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SmackDown Overhaul Should Follow Network Shift

Monday Night Raw is the WWE’s flagship show. It has been for a long time and will be for as long as it makes them money. There’s no reason to try to make another WWE product bigger than that.

That said, there’s no reason to not allow other brands within the company umbrella to grow to large and profitable sizes. So, here’s looking at you, SmackDown.

SmackDown hasn’t always been as unimportant as it is now. Once the counter-programming measure to WCW’s Thursday Night Thunder, and as good a product as Raw, WWE SmackDown was a vital part of the company’s growth, success and storytelling process. The latter aspect being a portion of SmackDown which has been nonexistent for years now. While previous years saw viewers needing to watch SmackDown to follow a story’s episodic nature, consumers of the WWE product could have not watched an episode over the last five years and there would be no missing moments, angles or important aspects of happenings within the WWE universe.

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That has been the brand of SmackDown over the last handful of years. Gone is the brand which featured its own World Heavyweight Title, talent which wrestled exclusively under the SmackDown banner, and any sense of relevance…. Well, except maybe not all the way gone.

SmackDown is famously switching networks in only a few short weeks. It will leave its current, odd-fitting home that has been the SyFy channel, and it will join Monday Night Raw on the USA Network — which has been a longstanding network which does a great job promoting wrestling products.

The WWE brand will make its debut on the USA network on Jan. 7, 2016. Using my calendar, I can inform you that is on a Thursday. Meaning, unless the WWE drastically alters how it produce its products, SmackDown will mostly be a taped-program.

That is an issue onto itself. The reason for sports being such a highly sought after product by networks is because it is one of the few things consumers have to (mostly) view live. It is why broadcasting rights for football, basketball and baseball are so high. They can pitch it to advertisers in a way, which normal TV programs can’t, that viewers have to sit through commercials — as opposed to someone who DVRs Cake Boss, and can fast-forward through all the advertisements.

SmackDown being on a delay is stinky. Not only for the ad-people, either. Generally speaking, the wrestling product is simply better consumed when aired live. Piped-in noises are annoying, missing that feelings of anything can happen is a downer, and being able to read “spoilers” on a Tuesday for a Thursday-aired show makes it less of a must-see situation.

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That certainly doesn’t mean all hope is lost merely because it looks as if SmackDown will continue to be taped. While it will obviously be a huge detractor for some, it will be the actual product of the show which will make its value relative to the worth of our eyeballs.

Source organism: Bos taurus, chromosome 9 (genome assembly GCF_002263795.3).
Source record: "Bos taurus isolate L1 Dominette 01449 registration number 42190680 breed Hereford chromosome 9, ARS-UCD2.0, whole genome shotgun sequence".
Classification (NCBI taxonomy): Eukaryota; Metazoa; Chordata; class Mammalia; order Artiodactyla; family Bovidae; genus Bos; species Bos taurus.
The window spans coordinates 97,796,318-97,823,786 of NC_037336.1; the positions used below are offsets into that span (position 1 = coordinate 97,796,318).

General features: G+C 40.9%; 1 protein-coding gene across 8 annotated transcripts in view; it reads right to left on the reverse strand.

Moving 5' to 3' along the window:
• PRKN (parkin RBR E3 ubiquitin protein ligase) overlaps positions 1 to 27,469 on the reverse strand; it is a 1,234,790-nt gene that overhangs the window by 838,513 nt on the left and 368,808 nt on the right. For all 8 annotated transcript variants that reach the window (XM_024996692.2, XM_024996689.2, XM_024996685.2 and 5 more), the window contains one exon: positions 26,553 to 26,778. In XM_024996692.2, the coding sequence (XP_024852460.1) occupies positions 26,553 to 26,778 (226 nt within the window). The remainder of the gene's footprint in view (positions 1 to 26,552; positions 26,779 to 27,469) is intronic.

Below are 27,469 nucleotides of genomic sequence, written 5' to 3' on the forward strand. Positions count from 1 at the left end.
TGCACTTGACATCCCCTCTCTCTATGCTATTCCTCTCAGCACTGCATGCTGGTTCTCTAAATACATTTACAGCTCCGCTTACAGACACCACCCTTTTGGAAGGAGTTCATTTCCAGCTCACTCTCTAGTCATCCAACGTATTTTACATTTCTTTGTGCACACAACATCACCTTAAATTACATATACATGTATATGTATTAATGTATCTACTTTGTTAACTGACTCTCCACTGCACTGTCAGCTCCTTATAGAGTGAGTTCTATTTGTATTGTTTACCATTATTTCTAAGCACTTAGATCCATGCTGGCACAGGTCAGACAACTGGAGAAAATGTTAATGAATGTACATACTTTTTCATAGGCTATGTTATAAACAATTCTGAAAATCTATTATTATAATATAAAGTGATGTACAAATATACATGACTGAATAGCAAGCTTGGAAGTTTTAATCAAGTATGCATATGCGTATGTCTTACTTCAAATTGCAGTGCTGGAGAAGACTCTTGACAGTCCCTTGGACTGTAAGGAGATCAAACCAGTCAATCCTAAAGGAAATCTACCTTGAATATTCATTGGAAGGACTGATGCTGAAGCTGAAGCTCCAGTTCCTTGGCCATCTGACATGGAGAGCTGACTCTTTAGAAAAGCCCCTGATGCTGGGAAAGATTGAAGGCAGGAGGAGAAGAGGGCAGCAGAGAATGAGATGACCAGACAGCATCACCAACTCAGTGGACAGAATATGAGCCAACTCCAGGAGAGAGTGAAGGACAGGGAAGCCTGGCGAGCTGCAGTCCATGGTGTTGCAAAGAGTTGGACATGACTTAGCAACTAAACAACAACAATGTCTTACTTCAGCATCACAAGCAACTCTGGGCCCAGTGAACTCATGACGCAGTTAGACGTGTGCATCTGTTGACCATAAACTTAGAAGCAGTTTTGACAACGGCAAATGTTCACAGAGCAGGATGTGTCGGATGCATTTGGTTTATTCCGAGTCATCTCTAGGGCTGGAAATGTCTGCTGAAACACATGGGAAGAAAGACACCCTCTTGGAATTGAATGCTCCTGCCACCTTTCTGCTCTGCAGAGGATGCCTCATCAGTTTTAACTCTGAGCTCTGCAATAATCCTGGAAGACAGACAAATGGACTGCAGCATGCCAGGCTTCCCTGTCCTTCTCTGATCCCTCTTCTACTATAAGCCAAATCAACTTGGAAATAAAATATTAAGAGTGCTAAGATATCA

The largest issue the brand faces now is that it doesn’t matter. Not a single thing which happens on the show alters WWE angles. It is merely a soft landing sport for some pre-Raw rework. Essentially, what SmackDown has been to Raw is similar as to what cuddling is after making love — it isn’t a necessity, and we know when the important stuff happens, though it is nice sometimes.

Finding a way to work stories into SmackDown, ones which impact the following Raw or Network Special, isn’t all that hard to do. It would take a leap of faith on behalf of the WWE, though, as many won’t turn on the program until “they know” it matters. Meaning, there might be a month or two viewers will be confused as to what is happening on Raw because they didn’t watch SmackDown. Then again, that only makes SmackDown more appealing.

There are issues doing this, however. The WWE has a hard enough time booking a three-hour Raw. Despite easy fixes being more in-ring wrestling, allowing more talent to shine instead of the redundancy of the same people popping over multiple times in on show, and making each episode feel special. All of that will be compounded by having a second legitimate brand. If we think the WWE’s stories are tired now, merely imagine them trying to book four weeks of a Network Special’s stories into two shows a week.

A brand split makes sense to fix this. Not that it is something they should do. Whether they would prefer to make SmackDown the home of the U.S. and IC titles — a midcard heaven, if you will — or Raw-lite would be up to them. Watering down its product, as they don’t know how to book the incredibly deep talent pool they have as is, would only hurt them and infuriate us as viewers.

Either way, the WWE should try to make SmackDown a program of relevance again. It makes no sense it has gone so unattended to as it has anyway. It is a brand which should help them make more money. It also (should) gives them a chance to give more talent some time to shine. Really, as NXT is the wrestling-heavy alternative WWE gave to its own audience, SmackDown can be another sort of wrestling alternative as well. The WWE could, theoretically, own all potential wrestling markets or niches of the sport die-hards claim they want — while also having a brand, Raw, to do what they normally do.

What will likely happen, however, is that the WWE will make an initial push to make SmackDown a thing again. It might last as long as six months or even a year. But if history has taught us anything, eventually the WWE will ignore it and SmackDown will become a glorified version of Superstars or Main Event again.

But, honestly, no one — not even the WWE — should want or plan for that.

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